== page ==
For Mississippi families that have gone through a divorce, the holiday season can be even more stressful than the norm. Parents want to ensure that their children have warm memories of the season, and worry that the altered family structure will cast a pall over the first few holidays after a divorce. However, with the right approach, parents can ensure that their children move forward in a manner that is healthy and happy.
Perhaps the best tip for those facing this scenario is to allow children to set the pace of the first holiday season after a divorce. Take the time to listen to what they have to say, and avoid making major changes without considering their comfort level. In many cases, children are less concerned with the big picture aspects of the holidays, and more worried about details that parents often consider minor.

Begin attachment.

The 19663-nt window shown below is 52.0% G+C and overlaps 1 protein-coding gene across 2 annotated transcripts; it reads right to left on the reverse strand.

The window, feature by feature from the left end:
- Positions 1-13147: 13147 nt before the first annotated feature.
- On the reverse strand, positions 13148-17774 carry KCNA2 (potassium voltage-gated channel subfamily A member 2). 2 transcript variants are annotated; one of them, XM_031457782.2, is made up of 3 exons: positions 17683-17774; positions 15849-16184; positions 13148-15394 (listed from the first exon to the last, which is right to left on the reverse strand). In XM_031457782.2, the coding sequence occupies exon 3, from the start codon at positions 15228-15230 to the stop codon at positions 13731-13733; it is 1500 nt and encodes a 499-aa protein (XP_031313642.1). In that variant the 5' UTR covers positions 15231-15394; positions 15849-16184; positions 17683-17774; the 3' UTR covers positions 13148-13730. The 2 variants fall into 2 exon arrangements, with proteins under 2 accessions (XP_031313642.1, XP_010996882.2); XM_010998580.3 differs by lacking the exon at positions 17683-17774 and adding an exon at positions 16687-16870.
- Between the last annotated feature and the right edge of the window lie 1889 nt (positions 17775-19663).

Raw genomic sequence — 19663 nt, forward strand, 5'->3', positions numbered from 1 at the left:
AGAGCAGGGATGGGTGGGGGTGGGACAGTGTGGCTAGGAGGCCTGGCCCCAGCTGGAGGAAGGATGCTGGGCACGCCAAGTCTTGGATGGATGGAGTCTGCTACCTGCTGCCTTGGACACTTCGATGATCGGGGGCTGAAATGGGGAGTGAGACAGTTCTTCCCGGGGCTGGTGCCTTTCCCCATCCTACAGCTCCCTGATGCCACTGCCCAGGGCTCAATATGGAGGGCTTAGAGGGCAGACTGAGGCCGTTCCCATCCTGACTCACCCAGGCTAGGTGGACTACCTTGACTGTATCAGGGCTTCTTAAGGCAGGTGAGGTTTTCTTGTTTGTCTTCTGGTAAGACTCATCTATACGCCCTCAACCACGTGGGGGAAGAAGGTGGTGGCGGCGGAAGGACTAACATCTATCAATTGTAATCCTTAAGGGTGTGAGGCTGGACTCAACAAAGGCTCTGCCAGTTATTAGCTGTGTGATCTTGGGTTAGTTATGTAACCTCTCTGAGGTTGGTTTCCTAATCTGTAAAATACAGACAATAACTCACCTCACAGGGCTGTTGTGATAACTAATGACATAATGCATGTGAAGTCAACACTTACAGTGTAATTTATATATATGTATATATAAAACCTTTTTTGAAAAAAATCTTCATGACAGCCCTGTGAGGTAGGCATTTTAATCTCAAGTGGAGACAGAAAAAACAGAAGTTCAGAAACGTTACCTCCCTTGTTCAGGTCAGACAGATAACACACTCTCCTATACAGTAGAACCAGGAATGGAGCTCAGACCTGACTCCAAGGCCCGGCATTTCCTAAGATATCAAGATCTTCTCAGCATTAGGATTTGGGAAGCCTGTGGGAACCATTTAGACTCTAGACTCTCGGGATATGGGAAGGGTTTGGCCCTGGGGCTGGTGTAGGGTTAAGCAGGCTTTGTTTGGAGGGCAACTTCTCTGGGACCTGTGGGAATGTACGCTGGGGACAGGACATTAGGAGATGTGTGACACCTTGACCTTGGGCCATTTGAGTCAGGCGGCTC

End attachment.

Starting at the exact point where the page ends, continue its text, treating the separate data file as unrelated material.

For example, if the family always made a big day of hunting for their Christmas tree and bringing it home, kids may feel as if that experience will be lost once a divorce has taken place. In some cases, parents who are able to work in a collaborative manner can create a new tradition in which they both head out with the kids to select two trees, one for each home. When this level of cooperation is not possible, each parent can structure a new tradition involving trimming a tree for each home.
By allowing children to lead the way, Mississippi parents can help restructure the holidays in a manner that is respectful of where the kids are with the process of adjusting to their parents' divorce. It make take several years to completely restructure the holidays to accommodate the needs of both households. However, allowing that process to unfold in an organic way is often far easier to weather than implementing broad changes with little or no input from the children involved.
Source: Huffington Post, Divorced Parents: How to Help Your Kids Get Through the Holidays, Rosalind Secacca, Nov. 11, 2013